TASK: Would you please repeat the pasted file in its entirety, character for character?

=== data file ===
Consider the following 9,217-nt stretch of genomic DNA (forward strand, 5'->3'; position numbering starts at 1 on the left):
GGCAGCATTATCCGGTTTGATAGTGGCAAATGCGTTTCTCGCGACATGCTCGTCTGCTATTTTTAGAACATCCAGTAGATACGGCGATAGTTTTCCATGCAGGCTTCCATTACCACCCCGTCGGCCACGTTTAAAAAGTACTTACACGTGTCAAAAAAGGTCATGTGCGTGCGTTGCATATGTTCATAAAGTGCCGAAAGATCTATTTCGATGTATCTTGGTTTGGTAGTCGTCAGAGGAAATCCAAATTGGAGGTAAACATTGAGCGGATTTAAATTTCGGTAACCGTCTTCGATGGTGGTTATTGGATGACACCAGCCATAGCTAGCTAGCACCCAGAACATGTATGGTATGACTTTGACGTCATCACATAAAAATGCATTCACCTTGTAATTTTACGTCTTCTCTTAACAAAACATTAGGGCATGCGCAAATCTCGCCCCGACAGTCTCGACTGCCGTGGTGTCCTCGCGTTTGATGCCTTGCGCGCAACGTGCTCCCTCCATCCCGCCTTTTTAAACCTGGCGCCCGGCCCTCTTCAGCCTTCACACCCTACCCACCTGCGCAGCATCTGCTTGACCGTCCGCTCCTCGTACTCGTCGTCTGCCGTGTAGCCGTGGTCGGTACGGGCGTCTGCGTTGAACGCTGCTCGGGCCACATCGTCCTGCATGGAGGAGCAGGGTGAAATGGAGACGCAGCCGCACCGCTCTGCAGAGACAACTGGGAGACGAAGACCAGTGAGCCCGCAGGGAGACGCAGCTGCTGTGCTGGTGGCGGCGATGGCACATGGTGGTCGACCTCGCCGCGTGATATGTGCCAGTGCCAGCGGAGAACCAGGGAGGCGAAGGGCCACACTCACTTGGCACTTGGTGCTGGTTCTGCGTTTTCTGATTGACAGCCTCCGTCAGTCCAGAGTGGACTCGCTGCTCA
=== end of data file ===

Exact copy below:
Consider the following 9,217-nt stretch of genomic DNA (forward strand, 5'->3'; position numbering starts at 1 on the left):
GGCAGCATTATCCGGTTTGATAGTGGCAAATGCGTTTCTCGCGACATGCTCGTCTGCTATTTTTAGAACATCCAGTAGATACGGCGATAGTTTTCCATGCAGGCTTCCATTACCACCCCGTCGGCCACGTTTAAAAAGTACTTACACGTGTCAAAAAAGGTCATGTGCGTGCGTTGCATATGTTCATAAAGTGCCGAAAGATCTATTTCGATGTATCTTGGTTTGGTAGTCGTCAGAGGAAATCCAAATTGGAGGTAAACATTGAGCGGATTTAAATTTCGGTAACCGTCTTCGATGGTGGTTATTGGATGACACCAGCCATAGCTAGCTAGCACCCAGAACATGTATGGTATGACTTTGACGTCATCACATAAAAATGCATTCACCTTGTAATTTTACGTCTTCTCTTAACAAAACATTAGGGCATGCGCAAATCTCGCCCCGACAGTCTCGACTGCCGTGGTGTCCTCGCGTTTGATGCCTTGCGCGCAACGTGCTCCCTCCATCCCGCCTTTTTAAACCTGGCGCCCGGCCCTCTTCAGCCTTCACACCCTACCCACCTGCGCAGCATCTGCTTGACCGTCCGCTCCTCGTACTCGTCGTCTGCCGTGTAGCCGTGGTCGGTACGGGCGTCTGCGTTGAACGCTGCTCGGGCCACATCGTCCTGCATGGAGGAGCAGGGTGAAATGGAGACGCAGCCGCACCGCTCTGCAGAGACAACTGGGAGACGAAGACCAGTGAGCCCGCAGGGAGACGCAGCTGCTGTGCTGGTGGCGGCGATGGCACATGGTGGTCGACCTCGCCGCGTGATATGTGCCAGTGCCAGCGGAGAACCAGGGAGGCGAAGGGCCACACTCACTTGGCACTTGGTGCTGGTTCTGCGTTTTCTGATTGACAGCCTCCGTCAGTCCAGAGTGGACTCGCTGCTCA